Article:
Wednesday, November 01, 2006

getting silly in New York

I went to the Village Halloween Parade last night. It is such a quintessential part of the city that almost everyone I encountered yesterday asked whether I was going. I just couldn’t miss it.

The weather was wonderful, warm and still, and the half-moon lit up the few scattered clouds that were visible between the looming buildings. The whole city seemed to be walking in the same direction I was, sweeping me along with the crowd descending on downtown 6th Avenue. It amazes me how in New York, in the center of the densest crowd, I can be inextricably engulfed and propelled ahead without anyone touching me. New Yorkers are very protective of their personal space.

Quite abruptly our forward motion halted, and the crowd around me spread out along the police barriers on both sides of the street. Standing on the raised sidewalk, I could just see the street ahead over the sea of costumed people in front of me. The atmosphere was festive, and the street colourful and vividly lit. People gathered in the windows of the buildings above us, and on one rooftop someone had set out candles and fairly lights on all the railings. A party of costumed children were gathered in another window, and several families had stationed themselves in the upstairs windows of a MacDonald’s restaurant across the street. Police officers walked purposefully up and down the street, or gathered in groups of two and three along the barriers. Most people in the gathered crowd had made some effort to dress up, and it gave the whole area an unreal atmosphere. I had put together a rather demure school-girl outfit, with a knee-length tartan skirt, knee high socks, blazer and berret, and felt almost over-dressed in amongst the mostly very skimpy outfits about. Womens’ halloween outfits generally leave rather little to the imagination. In amongst the short-skirted nurses, air hostesses, sailor girls and inevitably numerous little devils, I also spotted several Marilyn Monroes, George Bushes, and Queen Elizabeth IIs, Neptune, Mozart, Mickey Mouse, Tweety, the Statue of Liberty, Madonna (in various guises), and even the Empire State Building (which would have been great if the weather had been properly autumnal, but must have been incredibly hot in the unseasonable warmth). And that was before the parade even began!

At around 19:00, some dancers and a group carrying hand drums appeared, presenting a colourful, though somewhat demure spectacle. Several minutes later, a group of mounted police rode by, and then, in the distance, the sounds of the approaching parade became audible. The bystanders’ excitement increased, and for the first time someone actually came into physical contact with me as the crowd surged forward. I had been concerned about not being able to see, as was the man to my left, who brought a little three step ladder with him, on which he perched precariously in the middle of the crowd. I needn’t have worried, though. The parade was opened in ernest by several stilt walkers: a fairy, clowns, and miscelaneous colourful costumes, who towered above the crowds, before a series of enormous glowing puppets on tall poles swished and twirled their way into view. The were spectacular. Dragons, witches on broom-sticks, skeletons, swarms of dragon flies, schools of fish, and finally, about a half an hour after the beginning of the parade, a pumpkin patch, with huge, orange, glowing Jack-O-Lanterns, smiling punpkin flowers, and trailing, wiggling tendrils of pumpkin vine that dipped periodically into the crowd on the side of the street. They danced and swirled up the street, accompanied by percussionists and the appreciative mutterings of the crowd, before gathering at the nearest intersection around a huge, glowing cauldron with red, yellow and orange fabric flames rippling out of it, and performed a ritualistic dance that brought the whole scene to glowing life.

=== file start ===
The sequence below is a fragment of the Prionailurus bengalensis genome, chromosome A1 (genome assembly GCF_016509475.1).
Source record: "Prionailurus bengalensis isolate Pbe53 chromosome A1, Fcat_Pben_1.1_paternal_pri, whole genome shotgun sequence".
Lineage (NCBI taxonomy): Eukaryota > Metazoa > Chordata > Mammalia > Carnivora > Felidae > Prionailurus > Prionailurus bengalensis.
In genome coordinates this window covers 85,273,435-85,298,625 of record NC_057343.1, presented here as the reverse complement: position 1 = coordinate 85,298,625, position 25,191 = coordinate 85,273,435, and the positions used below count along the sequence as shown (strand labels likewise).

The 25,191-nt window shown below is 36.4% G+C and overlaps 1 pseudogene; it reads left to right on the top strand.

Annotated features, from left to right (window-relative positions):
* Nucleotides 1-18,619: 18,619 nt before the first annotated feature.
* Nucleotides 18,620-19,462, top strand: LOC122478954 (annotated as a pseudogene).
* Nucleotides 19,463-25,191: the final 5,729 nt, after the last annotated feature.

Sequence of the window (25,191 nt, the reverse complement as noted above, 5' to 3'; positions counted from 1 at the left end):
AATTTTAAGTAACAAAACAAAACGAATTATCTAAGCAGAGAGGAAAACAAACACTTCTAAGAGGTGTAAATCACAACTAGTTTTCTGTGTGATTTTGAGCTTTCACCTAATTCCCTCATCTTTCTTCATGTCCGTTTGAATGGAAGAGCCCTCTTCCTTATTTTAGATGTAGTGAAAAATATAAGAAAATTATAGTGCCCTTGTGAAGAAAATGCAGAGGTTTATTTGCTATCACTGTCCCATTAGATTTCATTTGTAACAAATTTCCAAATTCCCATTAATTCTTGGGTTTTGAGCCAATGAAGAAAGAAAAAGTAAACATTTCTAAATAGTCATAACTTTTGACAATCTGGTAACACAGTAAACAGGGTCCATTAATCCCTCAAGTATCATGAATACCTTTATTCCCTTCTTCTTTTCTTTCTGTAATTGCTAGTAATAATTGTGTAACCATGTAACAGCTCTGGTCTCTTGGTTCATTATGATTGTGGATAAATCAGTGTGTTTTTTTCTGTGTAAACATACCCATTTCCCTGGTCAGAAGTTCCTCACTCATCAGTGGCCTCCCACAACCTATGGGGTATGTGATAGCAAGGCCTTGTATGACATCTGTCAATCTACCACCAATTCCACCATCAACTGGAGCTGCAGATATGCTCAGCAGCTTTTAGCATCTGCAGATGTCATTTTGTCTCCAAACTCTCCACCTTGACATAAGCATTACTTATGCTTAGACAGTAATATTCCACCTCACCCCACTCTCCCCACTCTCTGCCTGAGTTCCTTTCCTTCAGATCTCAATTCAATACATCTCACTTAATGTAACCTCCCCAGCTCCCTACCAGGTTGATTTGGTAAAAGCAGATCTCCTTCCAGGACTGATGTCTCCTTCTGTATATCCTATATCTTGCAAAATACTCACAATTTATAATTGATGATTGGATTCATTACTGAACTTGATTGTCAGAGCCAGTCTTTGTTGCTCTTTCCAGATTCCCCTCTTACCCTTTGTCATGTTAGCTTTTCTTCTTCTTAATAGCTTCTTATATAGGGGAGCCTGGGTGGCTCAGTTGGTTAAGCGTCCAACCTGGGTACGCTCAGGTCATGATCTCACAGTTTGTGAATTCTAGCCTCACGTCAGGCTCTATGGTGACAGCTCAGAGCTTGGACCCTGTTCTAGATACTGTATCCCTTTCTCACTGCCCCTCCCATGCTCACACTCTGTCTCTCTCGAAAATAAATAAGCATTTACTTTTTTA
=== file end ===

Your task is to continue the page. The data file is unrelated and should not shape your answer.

Behind the puppets were a series of floats, featuring everything from the adopt-a-dog foundation to KISS, interspersed with marching bands and general costumed folk. The costumes were fabulous, too. There were plenty of George Bushes, with various political messages attached, uniforms from every branch of the armed services, medieval, roccoco, victorian and pioneer costumes, Sherlock Holmes and Dr Watson, Bananas on bicycles, Sponge-Bob, Dr. Livingstone, Coco Chanel, a giant Dunkin’ Doughnuts cup, half a dozen sperm chasing an enormous egg (it had to be seen to be believed), an old man riding his walker at top speed down the street, flashers with various amusing, surprising and sometimes baffling messages hidden under their coats, dogs in prisoners’ stripes and pumpkin outfits, a daschshund dressed up as a hot-dog, being towed by a woman in a Mac Donalds costume, drag queens in all shapes and sizes, a piano (I am presuming she considered herself an upright model), darth vader (there were several, again, but one came up behind me while I was looking at something else, and gave me quite a fright), spider man, super man, bat man, and various other super heroes in costumes of any colour you could imagine, more devils, angels, fairies and princesses than I could ever have counted, and a bunch of cheery-looking police men who enjoyed repeated requests for photographs with skimpilly-dressed girls in various uniforms. Quite a night. If I get more creative with my costume next year, I might actually consider joining the parade.

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